A secret fear

Today, October 24th, is my big brother Chris’ birthday, he would have been sixty five years old today. I wrote this short memoir in 2017, it was published at Reedsy.com in February of 2020. In celebration of this wonderful man who swirled up to the heavens in July of 2010, here is “A Secret Fear”:

My late brother Chris and I were having a conversation one of those many times at the end of the day when he needed a toke.  I would light up the joint, hold it to his lips, then pull it away after he inhaled.  He would hold onto the smoke for a minute, exhale, then take a second, then a third.  I’d puff on it sometimes, but home was twenty to forty minutes away by car.  He lived up in the Oakland Hills, and I had to get back to San Francisco.  Nowadays, you can count on an hour or more in travel time anytime you have to cross the Bay.

I don’t know how he persevered with such kindness and grace.  He was the best one of us three, a healthy normal boy until the accident that left him a quadriplegic at fourteen.  We passed the time with gallows humor.  

I’d say “Hey you, here’s the good news, at least you’re not a blind quadriplegic – that would be worse.”  And Chris would say “I feel lucky, oh so lucky.” and we’d snort-laugh. 

With the award he won against PG&E in the lawsuit over the fall, he bought a house and moved up the hill with a live-in attendant.  Eventually, my mother and stepfather moved into his big house after selling their bungalow down the hill for a profit.  They built in an artist’s studio, a formal dining room, and separate quarters with the proceeds.  It was a symbiotic arrangement, they relied on each other.  It worked because Chris was so easy to get along with.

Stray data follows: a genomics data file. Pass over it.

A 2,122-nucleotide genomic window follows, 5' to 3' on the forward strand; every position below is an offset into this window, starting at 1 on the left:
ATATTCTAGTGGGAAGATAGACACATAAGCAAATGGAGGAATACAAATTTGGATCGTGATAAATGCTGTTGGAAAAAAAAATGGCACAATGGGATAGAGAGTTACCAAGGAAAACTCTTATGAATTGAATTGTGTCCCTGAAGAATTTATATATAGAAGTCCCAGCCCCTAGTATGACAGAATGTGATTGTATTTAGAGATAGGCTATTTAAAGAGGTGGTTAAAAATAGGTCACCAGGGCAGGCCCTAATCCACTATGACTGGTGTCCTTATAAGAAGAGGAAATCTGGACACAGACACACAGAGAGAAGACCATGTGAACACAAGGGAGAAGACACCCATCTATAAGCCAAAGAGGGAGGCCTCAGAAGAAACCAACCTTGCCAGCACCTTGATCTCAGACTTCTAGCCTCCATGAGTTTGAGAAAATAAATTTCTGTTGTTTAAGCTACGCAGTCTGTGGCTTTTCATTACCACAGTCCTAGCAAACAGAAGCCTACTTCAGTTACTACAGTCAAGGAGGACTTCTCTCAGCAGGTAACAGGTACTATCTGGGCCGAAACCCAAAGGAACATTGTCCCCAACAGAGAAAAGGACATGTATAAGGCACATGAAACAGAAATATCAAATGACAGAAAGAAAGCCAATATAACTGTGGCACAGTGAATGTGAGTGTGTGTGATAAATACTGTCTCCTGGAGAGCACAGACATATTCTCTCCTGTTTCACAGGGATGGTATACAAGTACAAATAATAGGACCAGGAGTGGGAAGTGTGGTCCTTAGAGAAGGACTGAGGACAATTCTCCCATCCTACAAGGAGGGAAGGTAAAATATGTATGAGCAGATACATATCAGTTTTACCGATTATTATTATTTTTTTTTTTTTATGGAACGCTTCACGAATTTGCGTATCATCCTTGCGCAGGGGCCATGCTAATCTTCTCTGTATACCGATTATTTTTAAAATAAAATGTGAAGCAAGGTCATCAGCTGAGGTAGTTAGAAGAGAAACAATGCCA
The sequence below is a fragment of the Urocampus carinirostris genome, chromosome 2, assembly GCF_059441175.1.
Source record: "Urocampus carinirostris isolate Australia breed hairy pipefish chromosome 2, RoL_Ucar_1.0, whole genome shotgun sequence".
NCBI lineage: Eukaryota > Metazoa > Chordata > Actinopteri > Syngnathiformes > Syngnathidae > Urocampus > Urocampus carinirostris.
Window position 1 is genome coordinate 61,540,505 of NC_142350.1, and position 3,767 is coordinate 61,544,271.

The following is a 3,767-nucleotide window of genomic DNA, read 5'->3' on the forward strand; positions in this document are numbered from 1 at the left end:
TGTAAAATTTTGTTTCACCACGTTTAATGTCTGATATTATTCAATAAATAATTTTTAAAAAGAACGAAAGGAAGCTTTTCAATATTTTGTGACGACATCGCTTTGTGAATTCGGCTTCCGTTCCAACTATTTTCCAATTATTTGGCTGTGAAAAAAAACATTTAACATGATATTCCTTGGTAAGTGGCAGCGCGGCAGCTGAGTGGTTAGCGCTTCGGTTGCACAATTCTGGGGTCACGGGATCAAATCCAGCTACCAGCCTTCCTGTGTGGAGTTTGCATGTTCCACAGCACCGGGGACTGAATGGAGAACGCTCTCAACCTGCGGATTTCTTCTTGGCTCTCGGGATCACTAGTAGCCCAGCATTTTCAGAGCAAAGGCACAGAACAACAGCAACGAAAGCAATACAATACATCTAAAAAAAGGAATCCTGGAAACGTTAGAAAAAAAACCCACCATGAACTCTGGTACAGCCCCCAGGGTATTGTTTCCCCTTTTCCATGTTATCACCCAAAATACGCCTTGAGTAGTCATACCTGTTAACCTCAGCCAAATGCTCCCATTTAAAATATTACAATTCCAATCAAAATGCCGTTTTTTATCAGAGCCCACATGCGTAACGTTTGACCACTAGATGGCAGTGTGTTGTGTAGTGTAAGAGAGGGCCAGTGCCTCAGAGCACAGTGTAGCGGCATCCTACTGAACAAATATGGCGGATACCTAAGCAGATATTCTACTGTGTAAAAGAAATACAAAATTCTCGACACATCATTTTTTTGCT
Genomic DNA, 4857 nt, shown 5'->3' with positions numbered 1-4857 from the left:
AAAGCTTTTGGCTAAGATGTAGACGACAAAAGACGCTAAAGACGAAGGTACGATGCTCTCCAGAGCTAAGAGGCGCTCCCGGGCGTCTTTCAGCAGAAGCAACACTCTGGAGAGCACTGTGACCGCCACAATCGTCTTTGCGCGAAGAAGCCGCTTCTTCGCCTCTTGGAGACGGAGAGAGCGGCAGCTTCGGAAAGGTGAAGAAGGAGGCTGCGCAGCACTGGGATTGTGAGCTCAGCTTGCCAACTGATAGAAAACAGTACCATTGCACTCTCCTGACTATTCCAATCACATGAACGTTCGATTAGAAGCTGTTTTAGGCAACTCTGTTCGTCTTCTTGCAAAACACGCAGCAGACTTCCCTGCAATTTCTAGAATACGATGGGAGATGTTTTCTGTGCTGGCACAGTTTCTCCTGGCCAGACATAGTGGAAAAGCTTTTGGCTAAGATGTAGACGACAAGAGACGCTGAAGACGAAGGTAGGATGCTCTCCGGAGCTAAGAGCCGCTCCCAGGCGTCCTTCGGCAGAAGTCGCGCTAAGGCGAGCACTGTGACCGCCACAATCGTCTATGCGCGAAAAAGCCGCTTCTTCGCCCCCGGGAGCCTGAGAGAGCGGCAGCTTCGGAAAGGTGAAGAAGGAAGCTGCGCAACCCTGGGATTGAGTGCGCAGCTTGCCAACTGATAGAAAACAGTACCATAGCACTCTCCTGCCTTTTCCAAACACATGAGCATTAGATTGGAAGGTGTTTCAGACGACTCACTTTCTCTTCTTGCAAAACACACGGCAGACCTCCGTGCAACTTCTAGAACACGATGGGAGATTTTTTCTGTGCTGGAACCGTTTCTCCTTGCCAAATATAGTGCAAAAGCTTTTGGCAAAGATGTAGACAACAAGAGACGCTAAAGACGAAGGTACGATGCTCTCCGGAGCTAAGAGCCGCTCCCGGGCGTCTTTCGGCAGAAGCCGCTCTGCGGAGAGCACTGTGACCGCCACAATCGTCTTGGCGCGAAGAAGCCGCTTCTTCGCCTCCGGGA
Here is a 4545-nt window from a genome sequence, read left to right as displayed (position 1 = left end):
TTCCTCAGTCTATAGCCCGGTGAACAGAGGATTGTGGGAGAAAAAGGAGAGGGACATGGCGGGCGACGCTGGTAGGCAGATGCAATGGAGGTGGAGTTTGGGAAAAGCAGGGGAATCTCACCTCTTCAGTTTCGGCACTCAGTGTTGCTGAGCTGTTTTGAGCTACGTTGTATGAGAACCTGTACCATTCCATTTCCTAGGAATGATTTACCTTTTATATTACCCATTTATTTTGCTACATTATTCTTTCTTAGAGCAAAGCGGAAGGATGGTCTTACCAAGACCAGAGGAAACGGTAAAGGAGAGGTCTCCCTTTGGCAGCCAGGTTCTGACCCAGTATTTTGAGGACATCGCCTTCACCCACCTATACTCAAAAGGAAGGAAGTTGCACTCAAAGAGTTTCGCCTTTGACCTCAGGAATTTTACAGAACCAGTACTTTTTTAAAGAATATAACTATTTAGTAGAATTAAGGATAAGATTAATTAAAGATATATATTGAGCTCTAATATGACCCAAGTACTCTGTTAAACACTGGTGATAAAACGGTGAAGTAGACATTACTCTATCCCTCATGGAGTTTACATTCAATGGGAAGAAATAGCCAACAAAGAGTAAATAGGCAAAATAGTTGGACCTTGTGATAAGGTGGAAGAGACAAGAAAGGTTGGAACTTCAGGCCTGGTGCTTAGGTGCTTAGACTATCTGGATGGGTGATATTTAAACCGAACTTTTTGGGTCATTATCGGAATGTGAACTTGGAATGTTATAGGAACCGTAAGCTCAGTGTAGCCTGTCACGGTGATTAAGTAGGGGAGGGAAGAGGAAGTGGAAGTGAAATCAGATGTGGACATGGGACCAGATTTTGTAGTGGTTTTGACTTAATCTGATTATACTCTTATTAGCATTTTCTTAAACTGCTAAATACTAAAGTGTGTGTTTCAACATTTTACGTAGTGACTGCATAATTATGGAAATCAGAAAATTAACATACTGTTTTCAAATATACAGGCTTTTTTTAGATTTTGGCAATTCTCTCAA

Here’s what I know now that I didn’t know before:  I was The Normal One.  I stayed in school, did my homework, did my chores, went to college on scholarship, earned a Master’s degree, worked in banking, made a good living, married well.

“Third time’s the charm, man.  Mom finally got it right when I popped out,” I would jokingly brag to my brother.

When we were kids, Chris and I ran away from home together.  The first born, our older sister was an emotional maelstrom of destruction.  She would hit us until we bruised.  The family was always walking oh so carefully on the shattered glass of the broken trusts she never apologized for.  Being only five and seven years old, we managed to trudge the few miles to Grandma Benjamin’s house.  She of course finked us out to Mom, who was frantic.  For a little while, Valerie withheld her blows, but never really stopped. 

When I was twelve, Chris was severely disabled, needing attendant care every day, a tough responsibility to put on a kid, but (there will always be a psychic but in this story) I loved him and we had this mutual disregard for our older sister and super corny jokes we’d tell each other and snicker over as I was rolling him over and changing the linens on his special medical bed.